Many within the fashion industry have been keeping a close watch on the continued efforts in Bangladesh for reform, especially as it relates to the apparel industry.
Recently, WWD had the opportunity to speak with the Bangladesh commerce minister, Tofail Ahmed, who was in Washington on Wednesday. He was spearheading a delegation in the U.S. capital to discuss the apparel industry in his country, and how it is looking towards the future, based on the learnings of the past.
In regards to actual change happening within the garment sector of Bangladesh, Ahmed commented to WWD.
“The situation has totally been changed in the garment sector. It has become far more congenial and business is also picking up. The government has taken a lot of actions in Bangladesh, perhaps more than in any other place. So within a few years, you will see that the garment industry in Bangladesh is really excelling.”
Ahmed continued to explain how the salary of workers has risen. Within the past five years, he commented how it had “increased 219 percent.”
WWD also delved into how the garment sector received some funding from the recently passed budget.
Ahmed explained, “Yes, the garment sector is the first to get a benefit from the budget. We introduced duty-free imports of products for fire safety.”
“Last week, in our budget we waived the duty on fire safety equipment, which will encourage the owners to install fire-fighting measures cost effectively.”
WWD asked Ahmed if the changes in Bangladesh were well received in Washington.
He remarked, “They were good meetings, more so because the people we met were also satisfied. They have started realizing that Bangladesh is doing an excellent job.”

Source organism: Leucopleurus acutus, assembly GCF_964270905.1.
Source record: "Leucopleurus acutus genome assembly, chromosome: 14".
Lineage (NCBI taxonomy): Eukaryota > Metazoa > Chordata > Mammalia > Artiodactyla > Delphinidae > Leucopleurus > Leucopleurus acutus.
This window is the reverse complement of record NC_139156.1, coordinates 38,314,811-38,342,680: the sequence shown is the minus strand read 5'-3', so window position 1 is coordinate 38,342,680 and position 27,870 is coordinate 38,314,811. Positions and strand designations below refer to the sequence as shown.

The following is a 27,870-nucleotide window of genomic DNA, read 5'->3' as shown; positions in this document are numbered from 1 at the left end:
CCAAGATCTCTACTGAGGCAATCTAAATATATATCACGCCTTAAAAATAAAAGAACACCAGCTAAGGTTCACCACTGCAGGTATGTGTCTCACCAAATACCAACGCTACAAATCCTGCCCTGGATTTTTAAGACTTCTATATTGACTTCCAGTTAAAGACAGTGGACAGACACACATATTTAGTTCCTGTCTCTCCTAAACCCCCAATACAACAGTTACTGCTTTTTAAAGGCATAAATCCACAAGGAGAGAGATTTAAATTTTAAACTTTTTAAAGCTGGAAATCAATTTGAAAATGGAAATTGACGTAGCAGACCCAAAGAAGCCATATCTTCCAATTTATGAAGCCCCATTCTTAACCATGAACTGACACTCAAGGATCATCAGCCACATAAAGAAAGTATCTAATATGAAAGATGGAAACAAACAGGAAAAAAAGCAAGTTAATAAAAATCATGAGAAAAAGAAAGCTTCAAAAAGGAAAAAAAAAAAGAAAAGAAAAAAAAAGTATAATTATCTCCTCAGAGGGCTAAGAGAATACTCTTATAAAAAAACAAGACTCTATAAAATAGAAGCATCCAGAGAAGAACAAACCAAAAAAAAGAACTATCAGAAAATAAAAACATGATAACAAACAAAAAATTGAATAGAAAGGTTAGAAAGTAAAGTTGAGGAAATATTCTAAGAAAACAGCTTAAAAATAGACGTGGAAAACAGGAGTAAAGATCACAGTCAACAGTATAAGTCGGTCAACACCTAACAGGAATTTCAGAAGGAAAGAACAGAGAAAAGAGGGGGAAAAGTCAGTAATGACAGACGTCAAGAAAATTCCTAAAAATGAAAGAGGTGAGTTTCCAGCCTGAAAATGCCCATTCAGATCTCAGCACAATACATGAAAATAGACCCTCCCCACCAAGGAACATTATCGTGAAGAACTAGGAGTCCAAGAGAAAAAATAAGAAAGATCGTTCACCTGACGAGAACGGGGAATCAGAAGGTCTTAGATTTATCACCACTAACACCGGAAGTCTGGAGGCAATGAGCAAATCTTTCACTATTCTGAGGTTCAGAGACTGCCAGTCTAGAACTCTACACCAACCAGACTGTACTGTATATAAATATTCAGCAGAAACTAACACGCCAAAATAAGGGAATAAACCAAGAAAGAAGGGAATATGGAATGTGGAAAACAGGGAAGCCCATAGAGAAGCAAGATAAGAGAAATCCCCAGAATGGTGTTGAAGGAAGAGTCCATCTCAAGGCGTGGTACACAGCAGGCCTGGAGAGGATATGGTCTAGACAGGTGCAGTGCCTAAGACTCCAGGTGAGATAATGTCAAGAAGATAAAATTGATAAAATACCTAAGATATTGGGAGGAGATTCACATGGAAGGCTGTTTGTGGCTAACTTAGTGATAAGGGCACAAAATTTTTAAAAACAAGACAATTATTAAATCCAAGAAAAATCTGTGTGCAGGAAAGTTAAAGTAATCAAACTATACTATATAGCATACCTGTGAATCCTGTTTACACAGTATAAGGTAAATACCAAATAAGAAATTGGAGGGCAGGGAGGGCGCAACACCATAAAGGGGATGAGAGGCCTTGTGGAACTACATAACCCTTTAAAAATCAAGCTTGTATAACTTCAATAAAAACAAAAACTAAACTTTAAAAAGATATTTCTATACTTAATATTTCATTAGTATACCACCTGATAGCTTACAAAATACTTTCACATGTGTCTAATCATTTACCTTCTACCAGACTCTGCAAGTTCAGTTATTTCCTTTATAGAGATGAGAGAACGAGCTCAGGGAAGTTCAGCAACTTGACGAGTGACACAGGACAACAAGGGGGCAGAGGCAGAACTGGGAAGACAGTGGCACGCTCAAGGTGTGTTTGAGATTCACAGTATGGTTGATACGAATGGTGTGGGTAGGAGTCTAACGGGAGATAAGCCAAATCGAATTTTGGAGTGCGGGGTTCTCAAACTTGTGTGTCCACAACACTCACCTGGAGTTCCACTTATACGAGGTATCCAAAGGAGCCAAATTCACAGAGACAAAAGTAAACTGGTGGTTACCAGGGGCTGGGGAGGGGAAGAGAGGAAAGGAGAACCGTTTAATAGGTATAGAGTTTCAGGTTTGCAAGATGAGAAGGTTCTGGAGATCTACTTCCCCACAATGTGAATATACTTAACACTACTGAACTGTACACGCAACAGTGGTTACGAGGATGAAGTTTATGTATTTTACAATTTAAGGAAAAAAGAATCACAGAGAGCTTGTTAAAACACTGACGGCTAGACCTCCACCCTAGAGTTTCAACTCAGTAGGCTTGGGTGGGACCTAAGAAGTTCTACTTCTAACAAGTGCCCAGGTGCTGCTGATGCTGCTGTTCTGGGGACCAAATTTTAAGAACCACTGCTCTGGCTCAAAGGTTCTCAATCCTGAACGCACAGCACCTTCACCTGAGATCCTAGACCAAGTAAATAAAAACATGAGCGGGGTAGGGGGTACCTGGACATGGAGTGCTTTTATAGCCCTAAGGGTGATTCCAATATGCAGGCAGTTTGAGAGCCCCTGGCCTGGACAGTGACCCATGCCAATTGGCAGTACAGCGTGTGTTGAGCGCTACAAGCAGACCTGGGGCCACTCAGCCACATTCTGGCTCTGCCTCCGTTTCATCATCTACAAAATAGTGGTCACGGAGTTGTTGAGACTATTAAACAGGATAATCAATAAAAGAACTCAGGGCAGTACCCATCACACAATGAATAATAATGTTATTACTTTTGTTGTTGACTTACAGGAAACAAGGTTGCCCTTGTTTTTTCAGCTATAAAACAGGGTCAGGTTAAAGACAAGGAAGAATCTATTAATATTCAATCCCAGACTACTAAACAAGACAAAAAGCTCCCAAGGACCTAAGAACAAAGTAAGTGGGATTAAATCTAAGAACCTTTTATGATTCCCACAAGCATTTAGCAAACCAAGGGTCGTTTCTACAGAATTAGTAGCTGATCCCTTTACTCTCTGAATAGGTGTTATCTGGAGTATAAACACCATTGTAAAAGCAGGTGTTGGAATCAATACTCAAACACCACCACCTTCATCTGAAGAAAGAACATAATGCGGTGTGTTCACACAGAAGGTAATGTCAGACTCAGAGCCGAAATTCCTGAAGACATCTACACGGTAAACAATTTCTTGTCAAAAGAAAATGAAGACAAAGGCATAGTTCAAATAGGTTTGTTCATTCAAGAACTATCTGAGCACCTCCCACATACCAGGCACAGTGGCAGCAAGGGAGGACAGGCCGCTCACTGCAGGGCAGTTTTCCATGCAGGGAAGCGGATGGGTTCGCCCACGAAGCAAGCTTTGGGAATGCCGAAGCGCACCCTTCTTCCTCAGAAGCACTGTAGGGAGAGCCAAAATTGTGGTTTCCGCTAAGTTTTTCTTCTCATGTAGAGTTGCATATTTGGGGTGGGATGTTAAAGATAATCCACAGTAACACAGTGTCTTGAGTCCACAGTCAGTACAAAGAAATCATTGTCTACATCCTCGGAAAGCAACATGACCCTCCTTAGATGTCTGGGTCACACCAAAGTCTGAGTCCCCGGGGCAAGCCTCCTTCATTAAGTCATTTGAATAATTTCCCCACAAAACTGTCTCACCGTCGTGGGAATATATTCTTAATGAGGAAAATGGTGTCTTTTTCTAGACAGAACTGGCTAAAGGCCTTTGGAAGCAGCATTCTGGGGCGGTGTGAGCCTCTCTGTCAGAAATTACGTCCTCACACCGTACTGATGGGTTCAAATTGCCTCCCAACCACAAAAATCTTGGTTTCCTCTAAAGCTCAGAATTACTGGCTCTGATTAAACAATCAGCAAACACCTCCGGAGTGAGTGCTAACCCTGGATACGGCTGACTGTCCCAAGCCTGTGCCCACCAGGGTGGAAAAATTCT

Ahmed also spoke about trade unions to WWD.
“One of the important changes in terms of labor has been the fact that there are now 160 trade unions that have been registered in less than a year. For many years, it was eight to 10 trade unions.”
WWD highlighted how there has been some worry in the U.S. about workers’, especially those seeking to form or join trade unions, being harassed.
“Whatever they have heard about the harassment of workers, etc., is not correct.”
“They do not want to see workers lose their jobs. They are interested to see that compliance is happening, that factories are well organized, well established, if there are any vulnerable factories, they should be relocated, so that the workers should not lose their jobs.”
In regards to the thought that change may be happening too slowly, Ahmed had the following to say to WWD.
“Facilitating formation of trade unions, strengthening relevant government agencies, including the appointment of inspectors, comprehensive assessment of fire and building safety, adoption of National Occupational Safety and Health Policy 2013, launching Better Work Program, establishment of hotlines, reviewing the BEPZA Act and so on. Things are changing. What more can we do?”
We want to hear from you. Do you think Bangladesh is heading in the right direction? To answer Ahmed’s question, do you think there is more they can do?
- Fashion Times